Wednesday, February 9, 2011

Michael Vick’s Property Could Become Animal Sanctuary

by Jake Richardson Feb 9, 2011 

A group called Dogs Deserve Better is trying to raise $600,000 by March 20 to purchase Michael Vick’s old Surry County home.  If they successfully purchase Vick’s former property, they will acquire multiple acres of land with sheds and kennels.
Dogs Deserve Better is a national non-profit focused on taking care of abandoned and abused dogs, and freeing them from chains. They say chaining dogs can result in attacks on children and adults because such dogs are often unsocialized and act territorial. The organization’s founder spent 52 days chained to a doghouse to raise awareness about the cruelty of chaining.
On their website, the group states how they wish to use Michael Vick’s property: “There are 15 acres where we will build a state of the art dog caretaking facility and train these neglected, unsocialized dogs to live inside as part of the family.”
For about six years Vick financed a dogfighting ring and was involved in torturing and killing dogs. Eventually he was convicted of being involved in an interstate dogfighting conspiracy. For this felony he was sentenced to 23 months in prison. After being released from jail he returned to pro football and was chosen for the Pro Bowl. Since his imprisonment, he has volunteered his time to warn others about becoming involved in such bad behavior.
Some people think Vick’s talent in football makes his behavior acceptable. An article in Time magazine stated, “Vick exited prison and worked harder than ever, transforming himself into a better quarterback than he was before his punishment. No matter what you think of Vick personally, that’s an act of atonement.” Achievements in sports, however, are not an atonement for personal transgression.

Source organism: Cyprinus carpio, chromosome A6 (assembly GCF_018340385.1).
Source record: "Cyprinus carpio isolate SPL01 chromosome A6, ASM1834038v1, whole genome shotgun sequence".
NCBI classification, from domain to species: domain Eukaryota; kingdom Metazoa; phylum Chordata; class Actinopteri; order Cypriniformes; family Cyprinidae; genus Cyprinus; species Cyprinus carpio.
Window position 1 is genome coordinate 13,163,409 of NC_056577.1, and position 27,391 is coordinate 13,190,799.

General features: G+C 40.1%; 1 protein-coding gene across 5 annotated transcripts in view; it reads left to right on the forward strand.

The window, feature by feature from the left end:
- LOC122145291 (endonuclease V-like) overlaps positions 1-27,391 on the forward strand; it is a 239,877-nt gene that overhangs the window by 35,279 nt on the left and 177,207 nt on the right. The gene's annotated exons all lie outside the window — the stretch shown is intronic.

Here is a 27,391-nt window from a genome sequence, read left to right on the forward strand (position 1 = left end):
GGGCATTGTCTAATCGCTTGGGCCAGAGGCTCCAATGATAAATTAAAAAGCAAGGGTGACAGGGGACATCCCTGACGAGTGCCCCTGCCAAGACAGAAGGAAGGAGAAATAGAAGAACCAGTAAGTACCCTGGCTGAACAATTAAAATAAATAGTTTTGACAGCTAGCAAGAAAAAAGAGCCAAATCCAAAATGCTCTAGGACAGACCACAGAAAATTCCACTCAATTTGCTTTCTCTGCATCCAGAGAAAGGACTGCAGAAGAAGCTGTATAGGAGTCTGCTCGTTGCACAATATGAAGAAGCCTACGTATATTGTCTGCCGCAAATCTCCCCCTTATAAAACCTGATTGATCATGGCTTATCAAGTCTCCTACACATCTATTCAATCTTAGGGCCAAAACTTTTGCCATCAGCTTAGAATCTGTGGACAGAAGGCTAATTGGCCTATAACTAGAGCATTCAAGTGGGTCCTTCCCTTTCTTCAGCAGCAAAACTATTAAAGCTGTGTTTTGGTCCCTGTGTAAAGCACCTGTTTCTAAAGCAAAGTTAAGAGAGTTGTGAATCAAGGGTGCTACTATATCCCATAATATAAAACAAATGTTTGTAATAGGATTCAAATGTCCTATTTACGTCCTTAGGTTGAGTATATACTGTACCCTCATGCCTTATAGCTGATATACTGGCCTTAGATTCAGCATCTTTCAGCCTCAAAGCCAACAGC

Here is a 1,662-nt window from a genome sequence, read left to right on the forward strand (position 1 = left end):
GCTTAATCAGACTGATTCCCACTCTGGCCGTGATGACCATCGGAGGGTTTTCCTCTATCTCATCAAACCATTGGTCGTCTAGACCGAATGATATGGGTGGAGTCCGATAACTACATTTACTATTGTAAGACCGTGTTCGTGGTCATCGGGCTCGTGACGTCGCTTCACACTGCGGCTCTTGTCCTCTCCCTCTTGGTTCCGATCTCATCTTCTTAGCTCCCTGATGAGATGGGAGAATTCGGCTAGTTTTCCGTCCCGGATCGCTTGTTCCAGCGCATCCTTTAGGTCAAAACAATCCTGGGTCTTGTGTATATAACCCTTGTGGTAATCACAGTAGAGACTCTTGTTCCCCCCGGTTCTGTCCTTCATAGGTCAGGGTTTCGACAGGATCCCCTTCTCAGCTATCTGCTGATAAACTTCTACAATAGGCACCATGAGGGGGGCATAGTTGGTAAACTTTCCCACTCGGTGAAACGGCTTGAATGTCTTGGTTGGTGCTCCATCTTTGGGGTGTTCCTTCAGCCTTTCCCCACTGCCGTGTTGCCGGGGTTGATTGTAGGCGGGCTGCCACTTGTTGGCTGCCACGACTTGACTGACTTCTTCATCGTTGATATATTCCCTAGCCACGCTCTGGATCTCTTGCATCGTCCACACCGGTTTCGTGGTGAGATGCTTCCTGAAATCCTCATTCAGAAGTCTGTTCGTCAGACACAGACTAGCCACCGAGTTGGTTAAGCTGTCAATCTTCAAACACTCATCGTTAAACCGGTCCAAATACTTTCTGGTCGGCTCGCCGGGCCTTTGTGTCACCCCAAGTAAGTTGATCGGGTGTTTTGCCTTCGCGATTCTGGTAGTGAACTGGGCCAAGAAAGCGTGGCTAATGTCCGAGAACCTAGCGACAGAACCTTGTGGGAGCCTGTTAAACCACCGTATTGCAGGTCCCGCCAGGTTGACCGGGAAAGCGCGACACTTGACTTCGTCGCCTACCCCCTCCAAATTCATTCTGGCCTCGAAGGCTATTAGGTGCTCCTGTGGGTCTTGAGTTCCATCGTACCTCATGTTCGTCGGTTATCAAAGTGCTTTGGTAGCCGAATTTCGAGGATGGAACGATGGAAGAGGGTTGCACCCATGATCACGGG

One thing Mr. Vick could do to keep moving himself in the right direction is to make a large donation to the Dogs Deserve Better project and help convert his previous residency into a sanctuary for animals. Mr. Vick and his associates invested very large sums of money and effort in committing violence against animals, so making a large donation to take care of animals would help make up for the harm he has done in the past.


Tuesday, February 8, 2011

Kitten saved from trash compactor

By: Dan Ivers
MERIDEN - A 4-month-old kitten rescued from a trash compactor last week was recuperating at the Humane Society Monday.
The kitten, which is almost totally blind, was found by Dainty Rubbish Service employees during regular pickup in Middletown Thursday morning. Mike Armetta, a manager at the firm, said he and a mechanic were shoveling trash from a truck and loading it into the compactor when they spotted the kitten inside a small box among the garbage.
"It was behind the blade. It's a miracle that the animal didn't end up in there," he said.
Armetta, a self-described animal lover, said animals often seek a bit of warmth in the company's trucks during the winter, although most discoveries involve raccoons or skunks. When he spotted the kitten, however, he scooped it out, cleaned it and contacted the local humane society in Meriden.